Last Weekend in Cape Town

Currently, I am winding down my last full 24 hours in Kapa (we’re going to some riverside town, Swellendam, until Wednesday, and I leave Thursday). They have been too much fun, and I am not happy that the end is here. It’s funny, because I REALLY thought I would be for awhile–when I moved out of Obs, where I lived for ISP, I was kind of not looking forward to this week. I really do miss my family and friends and home. Still, I’ve had such a wonderful time since classes ended yesterday that I just want to stay for awhile longer.

Class ended at 5:30 PM yesterday, and all of us went to this great little Mexican restaurant called Panchos in Obs.  I know, I know…good Mexican food all the way in South Africa? Must be a joke. Nope, it was genuinely pretty delicious–not California good, and DEFINITELY not as good as my new roommate’s mom’s cooking but wayyyy better than I expected. After months of no Mexican food, I was impressed. It was a fun atmosphere too. Definitely a good start to an awesome night.

Then we came back to our favorite backpackers, near Long Street, and got ready to go out. Last night was definitely in my top 3 nights out in Cape Town…I don’t even know why it was so fun! We went mostly to our usual spots, although we added in this super corny but fun place called Dubliners, where they played ridiculous music like “All the Small Things” and “Proud Mary.” Still, and maybe I’m just getting nostalgic for a semester that hasn’t even ended yet, but I just had so much fun.

This morning, I woke up and went to the top of Table Mountain! We didn’t hike–we had a ton we wanted to do and there just wasn’t time–but we took the cable cars up. I really wanted to hike it this semester, but I did hike it the last time I was here, so at least I don’t feel as though I missed out. I planned it a few times, but either the rain was bad, or I was sick…hopefully, I’ll hike it again some time in my life! It is now officially one of the 7 natural wonders of the world. Also, it’s super touristy but the views are just breathtakingly beautiful. Lion’s Head looked so small from the top. I remember hiking that just three and a half months ago…it really made the semester seem to come full circle.

After Table Mountain, my friend and I made it to the Old Biscuit Mill JUST in time to grab some food. I bought myself this kind of expensive necklace I’ve been eyeing all semester–I figure if I’ve literally wanted to buy it almost every Saturday for three months, I probably deserve it. You’ll all see it the next time you see me–since my great-grandma’s old necklace that I used to wear all the time broke, I plan on replacing it with this. The Old Biscuit Mill is probably the yuppiest thing ever, but it was definitely one of my favorite parts of Cape Town, without a doubt…delicious food, awesome clothes and jewelry and home decor…I hated leaving for the last time today.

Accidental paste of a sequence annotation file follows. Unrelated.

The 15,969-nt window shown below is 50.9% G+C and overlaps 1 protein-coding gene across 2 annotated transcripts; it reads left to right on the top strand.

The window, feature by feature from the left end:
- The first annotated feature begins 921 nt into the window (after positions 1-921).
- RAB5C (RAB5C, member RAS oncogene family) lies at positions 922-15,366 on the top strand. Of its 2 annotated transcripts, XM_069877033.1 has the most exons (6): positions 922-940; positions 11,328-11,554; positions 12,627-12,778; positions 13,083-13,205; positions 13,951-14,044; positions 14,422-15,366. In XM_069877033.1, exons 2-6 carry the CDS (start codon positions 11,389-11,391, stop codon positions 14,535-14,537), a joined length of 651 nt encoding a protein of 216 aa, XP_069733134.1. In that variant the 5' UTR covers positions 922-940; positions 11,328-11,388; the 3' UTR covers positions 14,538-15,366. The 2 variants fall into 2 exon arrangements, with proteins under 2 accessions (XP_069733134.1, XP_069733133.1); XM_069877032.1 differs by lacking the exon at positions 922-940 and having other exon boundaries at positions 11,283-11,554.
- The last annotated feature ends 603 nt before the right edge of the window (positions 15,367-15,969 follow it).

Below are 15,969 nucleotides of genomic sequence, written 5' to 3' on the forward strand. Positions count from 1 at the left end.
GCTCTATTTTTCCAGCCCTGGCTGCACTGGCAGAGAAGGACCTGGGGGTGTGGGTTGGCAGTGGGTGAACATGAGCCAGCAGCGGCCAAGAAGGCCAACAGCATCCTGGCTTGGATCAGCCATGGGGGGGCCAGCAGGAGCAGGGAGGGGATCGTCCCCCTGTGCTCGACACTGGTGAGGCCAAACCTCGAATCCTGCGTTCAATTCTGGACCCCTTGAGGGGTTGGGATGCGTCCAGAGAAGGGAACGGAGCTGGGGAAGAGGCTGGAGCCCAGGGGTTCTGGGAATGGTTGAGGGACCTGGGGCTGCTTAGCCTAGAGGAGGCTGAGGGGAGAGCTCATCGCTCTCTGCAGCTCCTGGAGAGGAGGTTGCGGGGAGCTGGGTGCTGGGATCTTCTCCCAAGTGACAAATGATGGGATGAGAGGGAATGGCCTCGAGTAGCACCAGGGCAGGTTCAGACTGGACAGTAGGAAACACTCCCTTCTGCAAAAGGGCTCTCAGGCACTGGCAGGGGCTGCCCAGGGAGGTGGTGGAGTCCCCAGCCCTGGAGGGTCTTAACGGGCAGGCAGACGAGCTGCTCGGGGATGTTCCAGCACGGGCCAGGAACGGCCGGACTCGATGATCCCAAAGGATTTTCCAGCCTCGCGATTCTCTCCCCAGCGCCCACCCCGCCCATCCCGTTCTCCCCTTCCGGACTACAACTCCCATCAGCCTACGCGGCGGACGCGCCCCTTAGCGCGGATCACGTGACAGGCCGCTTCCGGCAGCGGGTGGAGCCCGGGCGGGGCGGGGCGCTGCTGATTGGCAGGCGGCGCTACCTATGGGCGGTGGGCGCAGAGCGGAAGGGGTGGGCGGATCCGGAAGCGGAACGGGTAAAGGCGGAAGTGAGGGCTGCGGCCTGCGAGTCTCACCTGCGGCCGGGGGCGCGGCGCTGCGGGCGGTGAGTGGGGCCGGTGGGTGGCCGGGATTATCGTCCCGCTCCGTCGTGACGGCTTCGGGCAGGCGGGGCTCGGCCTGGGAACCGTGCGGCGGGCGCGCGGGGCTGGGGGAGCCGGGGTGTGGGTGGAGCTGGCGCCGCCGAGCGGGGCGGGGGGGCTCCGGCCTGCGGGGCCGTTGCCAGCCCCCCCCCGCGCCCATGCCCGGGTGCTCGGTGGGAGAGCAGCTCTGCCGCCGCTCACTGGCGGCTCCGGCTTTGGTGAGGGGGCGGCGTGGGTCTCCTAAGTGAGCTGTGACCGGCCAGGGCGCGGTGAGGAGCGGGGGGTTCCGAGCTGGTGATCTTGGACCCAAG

When I came back from the Biscuit Mill, we went to the beach! Clifton is one of my favorites, and it was so nice. The water was FREEZING though, but I read a bit, and napped, and chatted…and generally freaked out about going home. Honestly, I am anticipating so many questions that I just don’t have answers to (“How was Africa?” “What was your favorite part?”). Africa is a diverse place, yo, but South Africa was excellent, although it is a complicated place with so much possibility and hope but also a lot of problems. My favorite part? I don’t know, do you want to hear about my favorite nerdy thing, my favorite homestay or experience, my favorite tourist memory? I should honestly just type up a form answer, the length of a novel, for the questions and hand them out…that isn’t to say I don’t want people to ask me! I do! I want to share my experiences, but they were just so multifaceted and intense…it would take me days and days and days to explain it all! And even then, I’m not sure you can understand ZA (or probably any place) without really experiencing it…do  even understand ZA? I’ve been here for 3 1/2 months, a total of 4 months in my life, and I’ve seen such a wide range of people and places and things…but I have always been able to place myself in a context of not living here, and being transient. Also, a month or so ago someone asked me if I could live here, and I answered with an emphatic no. I think I’ve since changed my mind…I absolutely could live here. I really do love it, for all of its faults and complexities.